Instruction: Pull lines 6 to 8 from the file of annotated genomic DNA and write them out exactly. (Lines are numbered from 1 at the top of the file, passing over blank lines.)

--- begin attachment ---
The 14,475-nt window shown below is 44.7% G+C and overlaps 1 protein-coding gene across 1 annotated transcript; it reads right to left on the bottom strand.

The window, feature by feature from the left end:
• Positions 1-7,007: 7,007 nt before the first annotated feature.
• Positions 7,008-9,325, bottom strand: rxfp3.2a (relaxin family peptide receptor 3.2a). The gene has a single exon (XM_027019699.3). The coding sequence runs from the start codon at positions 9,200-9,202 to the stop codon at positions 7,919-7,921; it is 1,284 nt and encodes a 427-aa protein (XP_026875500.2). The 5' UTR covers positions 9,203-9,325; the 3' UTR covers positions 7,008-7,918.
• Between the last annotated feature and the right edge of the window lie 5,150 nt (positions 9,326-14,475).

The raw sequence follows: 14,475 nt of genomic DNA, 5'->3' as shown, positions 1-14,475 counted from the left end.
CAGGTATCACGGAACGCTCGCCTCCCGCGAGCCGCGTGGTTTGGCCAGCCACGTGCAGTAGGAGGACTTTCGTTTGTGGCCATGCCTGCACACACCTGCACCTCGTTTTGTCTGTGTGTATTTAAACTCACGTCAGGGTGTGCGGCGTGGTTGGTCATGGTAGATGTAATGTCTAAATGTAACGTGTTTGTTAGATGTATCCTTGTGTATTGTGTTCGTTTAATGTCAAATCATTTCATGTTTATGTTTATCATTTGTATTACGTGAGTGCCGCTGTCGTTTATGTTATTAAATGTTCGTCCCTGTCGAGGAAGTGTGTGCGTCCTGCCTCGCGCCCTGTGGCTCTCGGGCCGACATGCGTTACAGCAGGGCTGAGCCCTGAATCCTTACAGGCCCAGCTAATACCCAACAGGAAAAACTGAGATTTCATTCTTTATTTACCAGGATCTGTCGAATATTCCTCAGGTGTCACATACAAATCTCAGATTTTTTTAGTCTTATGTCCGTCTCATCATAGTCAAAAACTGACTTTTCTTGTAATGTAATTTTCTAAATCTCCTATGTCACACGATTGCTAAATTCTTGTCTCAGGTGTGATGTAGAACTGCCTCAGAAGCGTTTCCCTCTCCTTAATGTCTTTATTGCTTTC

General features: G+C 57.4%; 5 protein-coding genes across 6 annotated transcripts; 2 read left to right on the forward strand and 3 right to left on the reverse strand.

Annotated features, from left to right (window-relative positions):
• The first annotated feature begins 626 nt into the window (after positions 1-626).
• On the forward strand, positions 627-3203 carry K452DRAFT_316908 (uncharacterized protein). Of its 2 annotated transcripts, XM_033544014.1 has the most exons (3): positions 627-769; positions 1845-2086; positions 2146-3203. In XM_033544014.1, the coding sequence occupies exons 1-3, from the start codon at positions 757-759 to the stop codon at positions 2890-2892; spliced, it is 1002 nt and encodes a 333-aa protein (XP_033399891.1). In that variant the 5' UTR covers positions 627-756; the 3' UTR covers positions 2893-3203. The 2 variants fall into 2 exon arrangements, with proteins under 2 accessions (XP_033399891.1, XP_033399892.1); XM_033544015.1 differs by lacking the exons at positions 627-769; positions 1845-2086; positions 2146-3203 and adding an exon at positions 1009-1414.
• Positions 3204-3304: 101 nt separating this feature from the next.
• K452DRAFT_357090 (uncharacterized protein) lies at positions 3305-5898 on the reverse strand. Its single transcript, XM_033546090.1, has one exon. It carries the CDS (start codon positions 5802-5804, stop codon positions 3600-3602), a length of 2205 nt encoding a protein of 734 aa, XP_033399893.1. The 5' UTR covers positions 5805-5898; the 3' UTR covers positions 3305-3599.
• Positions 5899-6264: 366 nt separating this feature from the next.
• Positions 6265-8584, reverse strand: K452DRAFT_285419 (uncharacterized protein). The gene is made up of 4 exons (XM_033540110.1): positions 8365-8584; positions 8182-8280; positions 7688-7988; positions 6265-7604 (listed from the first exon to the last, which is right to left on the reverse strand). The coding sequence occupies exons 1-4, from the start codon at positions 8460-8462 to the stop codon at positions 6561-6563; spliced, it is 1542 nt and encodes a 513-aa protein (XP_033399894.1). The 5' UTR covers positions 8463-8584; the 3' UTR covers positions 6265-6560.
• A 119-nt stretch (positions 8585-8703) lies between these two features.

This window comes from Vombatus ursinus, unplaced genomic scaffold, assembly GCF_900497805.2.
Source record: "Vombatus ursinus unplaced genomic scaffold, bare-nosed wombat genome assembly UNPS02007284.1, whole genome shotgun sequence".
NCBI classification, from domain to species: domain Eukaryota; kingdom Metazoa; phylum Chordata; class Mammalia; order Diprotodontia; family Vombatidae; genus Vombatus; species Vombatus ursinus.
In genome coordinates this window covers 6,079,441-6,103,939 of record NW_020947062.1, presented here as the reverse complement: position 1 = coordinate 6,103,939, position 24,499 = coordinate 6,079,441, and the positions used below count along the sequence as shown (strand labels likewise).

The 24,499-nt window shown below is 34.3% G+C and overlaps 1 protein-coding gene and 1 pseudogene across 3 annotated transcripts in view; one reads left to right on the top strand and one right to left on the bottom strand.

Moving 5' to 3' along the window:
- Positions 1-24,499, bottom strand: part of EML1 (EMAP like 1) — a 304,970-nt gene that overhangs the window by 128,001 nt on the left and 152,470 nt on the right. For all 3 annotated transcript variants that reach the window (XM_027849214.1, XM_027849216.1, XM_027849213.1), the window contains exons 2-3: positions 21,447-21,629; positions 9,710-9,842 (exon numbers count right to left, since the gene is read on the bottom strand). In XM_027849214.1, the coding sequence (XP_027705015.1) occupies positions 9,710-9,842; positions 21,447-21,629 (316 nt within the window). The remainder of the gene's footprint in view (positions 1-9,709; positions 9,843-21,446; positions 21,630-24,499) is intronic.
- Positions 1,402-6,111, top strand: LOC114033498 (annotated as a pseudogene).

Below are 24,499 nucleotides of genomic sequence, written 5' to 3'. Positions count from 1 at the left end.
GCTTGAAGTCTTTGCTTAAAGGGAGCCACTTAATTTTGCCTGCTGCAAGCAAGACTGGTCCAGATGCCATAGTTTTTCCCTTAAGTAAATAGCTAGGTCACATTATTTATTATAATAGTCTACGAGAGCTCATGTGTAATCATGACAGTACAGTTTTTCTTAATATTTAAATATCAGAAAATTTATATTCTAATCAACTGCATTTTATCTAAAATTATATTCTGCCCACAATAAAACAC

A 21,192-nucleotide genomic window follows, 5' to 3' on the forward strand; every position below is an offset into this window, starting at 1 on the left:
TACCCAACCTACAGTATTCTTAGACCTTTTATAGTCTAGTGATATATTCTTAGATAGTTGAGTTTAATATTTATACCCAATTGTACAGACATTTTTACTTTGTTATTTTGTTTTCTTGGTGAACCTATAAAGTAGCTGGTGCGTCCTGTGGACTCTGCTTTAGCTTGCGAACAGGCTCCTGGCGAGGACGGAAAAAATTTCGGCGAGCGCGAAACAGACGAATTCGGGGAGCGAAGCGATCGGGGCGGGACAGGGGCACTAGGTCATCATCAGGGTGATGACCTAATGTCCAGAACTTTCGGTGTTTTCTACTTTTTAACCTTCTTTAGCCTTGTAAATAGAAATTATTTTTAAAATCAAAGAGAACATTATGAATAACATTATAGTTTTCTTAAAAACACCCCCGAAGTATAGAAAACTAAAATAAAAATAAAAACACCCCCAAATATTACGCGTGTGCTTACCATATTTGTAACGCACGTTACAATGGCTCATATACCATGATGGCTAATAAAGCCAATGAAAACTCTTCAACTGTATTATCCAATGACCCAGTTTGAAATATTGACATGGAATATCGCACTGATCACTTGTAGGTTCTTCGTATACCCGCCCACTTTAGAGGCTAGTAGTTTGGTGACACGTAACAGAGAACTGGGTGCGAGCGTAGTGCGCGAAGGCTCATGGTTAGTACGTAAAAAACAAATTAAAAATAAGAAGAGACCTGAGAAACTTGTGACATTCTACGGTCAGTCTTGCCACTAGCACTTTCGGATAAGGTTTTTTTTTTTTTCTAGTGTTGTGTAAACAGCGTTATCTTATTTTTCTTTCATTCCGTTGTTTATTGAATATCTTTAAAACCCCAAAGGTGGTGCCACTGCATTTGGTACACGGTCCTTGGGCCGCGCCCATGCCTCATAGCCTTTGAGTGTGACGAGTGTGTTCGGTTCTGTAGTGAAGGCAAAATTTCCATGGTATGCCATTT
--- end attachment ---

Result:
The raw sequence follows: 14,475 nt of genomic DNA, 5'->3' as shown, positions 1-14,475 counted from the left end.
CAGGTATCACGGAACGCTCGCCTCCCGCGAGCCGCGTGGTTTGGCCAGCCACGTGCAGTAGGAGGACTTTCGTTTGTGGCCATGCCTGCACACACCTGCACCTCGTTTTGTCTGTGTGTATTTAAACTCACGTCAGGGTGTGCGGCGTGGTTGGTCATGGTAGATGTAATGTCTAAATGTAACGTGTTTGTTAGATGTATCCTTGTGTATTGTGTTCGTTTAATGTCAAATCATTTCATGTTTATGTTTATCATTTGTATTACGTGAGTGCCGCTGTCGTTTATGTTATTAAATGTTCGTCCCTGTCGAGGAAGTGTGTGCGTCCTGCCTCGCGCCCTGTGGCTCTCGGGCCGACATGCGTTACAGCAGGGCTGAGCCCTGAATCCTTACAGGCCCAGCTAATACCCAACAGGAAAAACTGAGATTTCATTCTTTATTTACCAGGATCTGTCGAATATTCCTCAGGTGTCACATACAAATCTCAGATTTTTTTAGTCTTATGTCCGTCTCATCATAGTCAAAAACTGACTTTTCTTGTAATGTAATTTTCTAAATCTCCTATGTCACACGATTGCTAAATTCTTGTCTCAGGTGTGATGTAGAACTGCCTCAGAAGCGTTTCCCTCTCCTTAATGTCTTTATTGCTTTC

General features: G+C 57.4%; 5 protein-coding genes across 6 annotated transcripts; 2 read left to right on the forward strand and 3 right to left on the reverse strand.